Each of these honors has been a great surprise (I was on the road myself when I got the email about the BAMS selection, had stopped briefly for lunch, and I had to read it several times before I could believe it; in fact, I’m still waiting to see the final book before I’ll be fully convinced). I’m thrilled and humbled even to be listed among the other writers also nominated for these awards and included in that anthology.

From the vantage point of this anniversary week, it’s clearly been a wonderful year.

But it’s also been a year of learning—and so, as with any anniversary, a few reflections.

CONVENTIONAL WISDOM IS—AND ISN’T—WISEST

Way back when I was first considered building my first novel around Del and Louise’s adventures, my
Art Taylor and Barb Goffmann
with their Agatha Awards
at Malice Domestic 2015
writing group—a sharp bunch of writers, I should stress—wasn’t fully keen on the idea. Frankly, Del and Louise are criminals, and part of their concern was that readers generally want someone good that they can root for. And then from another direction came questions about the novel-in-stories structure—more common perhaps in literary circles, but would it find traction in our own chosen genre?

In retrospect, those concerns were valid.
Often—too often maybe—I hear from readers and reviewers, in person, in emails, and online, that they hadn’t wanted to like these characters or that they didn’t approve of them, etc., but that they eventually found themselves rooting for them anyway—a despite layered so regularly in those comments.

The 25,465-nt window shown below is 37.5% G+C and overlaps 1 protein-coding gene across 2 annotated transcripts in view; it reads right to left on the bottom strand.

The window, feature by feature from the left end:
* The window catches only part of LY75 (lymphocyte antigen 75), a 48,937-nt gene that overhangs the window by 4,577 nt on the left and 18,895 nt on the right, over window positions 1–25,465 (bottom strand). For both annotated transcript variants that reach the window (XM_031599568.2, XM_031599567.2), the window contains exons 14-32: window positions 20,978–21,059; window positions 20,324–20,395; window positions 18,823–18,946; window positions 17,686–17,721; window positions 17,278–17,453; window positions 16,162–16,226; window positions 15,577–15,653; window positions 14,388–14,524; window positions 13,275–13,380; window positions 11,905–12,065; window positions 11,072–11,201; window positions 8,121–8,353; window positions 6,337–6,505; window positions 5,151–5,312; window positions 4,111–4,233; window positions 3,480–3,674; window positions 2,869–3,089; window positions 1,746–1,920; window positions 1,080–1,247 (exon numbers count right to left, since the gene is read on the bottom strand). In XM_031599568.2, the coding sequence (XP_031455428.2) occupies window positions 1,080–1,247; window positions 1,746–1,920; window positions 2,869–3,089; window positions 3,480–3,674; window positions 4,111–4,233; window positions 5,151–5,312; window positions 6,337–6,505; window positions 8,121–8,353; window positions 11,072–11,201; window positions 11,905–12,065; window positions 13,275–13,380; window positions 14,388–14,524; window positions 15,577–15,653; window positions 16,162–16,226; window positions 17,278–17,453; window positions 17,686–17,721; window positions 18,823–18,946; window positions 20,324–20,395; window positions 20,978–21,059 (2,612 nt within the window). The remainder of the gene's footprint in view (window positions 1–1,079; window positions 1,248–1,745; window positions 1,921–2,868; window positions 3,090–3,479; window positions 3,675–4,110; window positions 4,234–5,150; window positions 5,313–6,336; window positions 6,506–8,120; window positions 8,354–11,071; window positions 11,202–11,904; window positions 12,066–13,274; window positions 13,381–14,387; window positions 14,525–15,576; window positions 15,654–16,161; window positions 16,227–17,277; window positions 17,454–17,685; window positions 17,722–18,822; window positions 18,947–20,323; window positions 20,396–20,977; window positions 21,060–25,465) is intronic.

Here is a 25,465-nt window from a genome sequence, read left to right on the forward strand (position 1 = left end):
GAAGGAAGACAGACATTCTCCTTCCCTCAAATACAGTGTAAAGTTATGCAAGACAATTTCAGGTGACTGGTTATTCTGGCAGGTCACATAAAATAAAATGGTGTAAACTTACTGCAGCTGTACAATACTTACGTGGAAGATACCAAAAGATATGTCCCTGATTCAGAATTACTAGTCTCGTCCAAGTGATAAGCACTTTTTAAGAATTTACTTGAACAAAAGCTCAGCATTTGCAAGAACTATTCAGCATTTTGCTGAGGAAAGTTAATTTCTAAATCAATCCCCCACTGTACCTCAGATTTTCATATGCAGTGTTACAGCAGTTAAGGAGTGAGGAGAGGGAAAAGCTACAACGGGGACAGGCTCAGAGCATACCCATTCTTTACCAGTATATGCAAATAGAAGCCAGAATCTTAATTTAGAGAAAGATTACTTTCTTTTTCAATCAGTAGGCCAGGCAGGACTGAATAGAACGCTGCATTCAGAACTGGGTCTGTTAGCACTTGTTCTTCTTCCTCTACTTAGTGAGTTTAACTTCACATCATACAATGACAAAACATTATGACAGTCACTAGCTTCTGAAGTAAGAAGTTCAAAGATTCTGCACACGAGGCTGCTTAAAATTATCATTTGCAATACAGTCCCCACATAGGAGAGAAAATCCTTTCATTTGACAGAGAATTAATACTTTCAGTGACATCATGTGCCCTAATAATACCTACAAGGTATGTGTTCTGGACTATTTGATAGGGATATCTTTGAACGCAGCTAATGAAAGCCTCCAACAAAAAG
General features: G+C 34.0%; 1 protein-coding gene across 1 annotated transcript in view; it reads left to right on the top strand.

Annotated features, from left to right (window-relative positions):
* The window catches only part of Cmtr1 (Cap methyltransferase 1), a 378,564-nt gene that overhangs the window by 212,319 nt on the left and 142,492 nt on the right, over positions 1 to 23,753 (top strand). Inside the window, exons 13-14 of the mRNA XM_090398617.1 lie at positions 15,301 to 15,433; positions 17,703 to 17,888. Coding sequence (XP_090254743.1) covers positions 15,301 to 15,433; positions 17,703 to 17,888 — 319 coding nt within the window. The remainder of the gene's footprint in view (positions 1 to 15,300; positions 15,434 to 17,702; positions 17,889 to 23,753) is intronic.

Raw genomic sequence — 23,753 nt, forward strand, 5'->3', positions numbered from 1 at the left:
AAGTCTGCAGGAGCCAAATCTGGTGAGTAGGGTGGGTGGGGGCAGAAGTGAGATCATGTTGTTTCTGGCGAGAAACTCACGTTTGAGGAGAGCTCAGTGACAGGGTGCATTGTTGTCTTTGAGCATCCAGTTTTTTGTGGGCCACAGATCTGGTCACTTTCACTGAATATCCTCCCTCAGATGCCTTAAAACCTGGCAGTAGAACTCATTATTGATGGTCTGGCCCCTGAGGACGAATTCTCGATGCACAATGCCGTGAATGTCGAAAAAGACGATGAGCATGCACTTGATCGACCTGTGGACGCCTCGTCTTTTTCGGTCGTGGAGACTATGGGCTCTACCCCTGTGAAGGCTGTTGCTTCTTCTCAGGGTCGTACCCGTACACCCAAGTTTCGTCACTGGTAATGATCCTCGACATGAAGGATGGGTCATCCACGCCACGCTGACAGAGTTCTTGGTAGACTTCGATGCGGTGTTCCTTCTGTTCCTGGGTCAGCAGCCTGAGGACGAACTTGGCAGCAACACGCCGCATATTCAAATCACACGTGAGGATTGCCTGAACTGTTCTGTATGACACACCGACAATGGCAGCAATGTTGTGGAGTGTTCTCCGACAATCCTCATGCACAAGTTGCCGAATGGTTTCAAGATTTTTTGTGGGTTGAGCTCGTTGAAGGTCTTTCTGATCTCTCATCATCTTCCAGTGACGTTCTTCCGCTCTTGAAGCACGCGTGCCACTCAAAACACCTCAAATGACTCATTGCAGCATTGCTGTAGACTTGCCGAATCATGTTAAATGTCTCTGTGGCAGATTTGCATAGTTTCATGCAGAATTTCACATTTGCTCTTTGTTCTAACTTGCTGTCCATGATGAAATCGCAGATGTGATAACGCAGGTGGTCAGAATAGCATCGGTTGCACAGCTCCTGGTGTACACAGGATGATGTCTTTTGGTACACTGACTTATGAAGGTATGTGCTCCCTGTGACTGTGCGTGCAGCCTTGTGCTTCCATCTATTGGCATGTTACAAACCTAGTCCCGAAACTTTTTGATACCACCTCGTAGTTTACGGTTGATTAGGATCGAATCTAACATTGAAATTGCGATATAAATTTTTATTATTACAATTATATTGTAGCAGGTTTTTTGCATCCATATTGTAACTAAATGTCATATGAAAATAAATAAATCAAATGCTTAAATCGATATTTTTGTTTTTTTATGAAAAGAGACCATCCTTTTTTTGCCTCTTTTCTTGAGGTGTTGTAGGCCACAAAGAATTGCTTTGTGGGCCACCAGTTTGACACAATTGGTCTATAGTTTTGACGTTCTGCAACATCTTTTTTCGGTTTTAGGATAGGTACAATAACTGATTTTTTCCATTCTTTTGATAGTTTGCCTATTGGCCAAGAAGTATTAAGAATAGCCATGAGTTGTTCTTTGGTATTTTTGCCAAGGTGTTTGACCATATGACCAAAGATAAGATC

Likewise, the structure has proven problematic for some readers. Several reader reviews have begun with a disclaimer about the reviewer not really liking short stories (which made me want to point out that it’s not really a collection of stories but a novel), while at the other end of the spectrum, one reader did treat it as a novel (yay!) only to add that the chapters seem longer than she’d really like… at which point I’m at the other end of the spectrum myself: They’re not really chapters, they’re….

Well, you see how this hybrid form has been a little vexing for some readers—and then, in turn, for me.

And yet, I circle around to the kind attention that the book has received overall, which would lead me at least tentatively to champion the idea of following your own path rather than bowing to conventional wisdom…but which maybe more accurately brings me to my second reflection.

MYSTERY READERS ARE LIKE FAMILY

Here on the eve of Bouchercon and thinking back on the most recent Malice Domestic, I’m reminded of the great generosity and enthusiasm of my fellow writers and readers in the mystery community—a community that, as my friend Judy Bobalik and others have pointed out, functions much like a family.

On the Road is indeed, for the reasons above and others, an odd little book, I recognize that. But despite its admitted oddness, it’s always been welcomed at the dinner table (to keep the family theme going) and included in conversations and given a warm hug now and then….

I’ve mentioned elsewhere a comment that Lee Smith made about Southern writers—that while other writers might sometimes be fighting for a place at the publishing table, Southern writers are always saying there’s more room here, pull up a chair. The same is inevitably true of mystery writers generally. We celebrate one another’s publications and successes and—importantly—diversity: diversity of genre, of style, of approach, etc. Whether or not that other writer’s book is necessarily the kind of book we most enjoy—wherever it falls along that spectrum from cozy to noir, for example—there’s a spot at the table and a clear invitation to pull up a chair.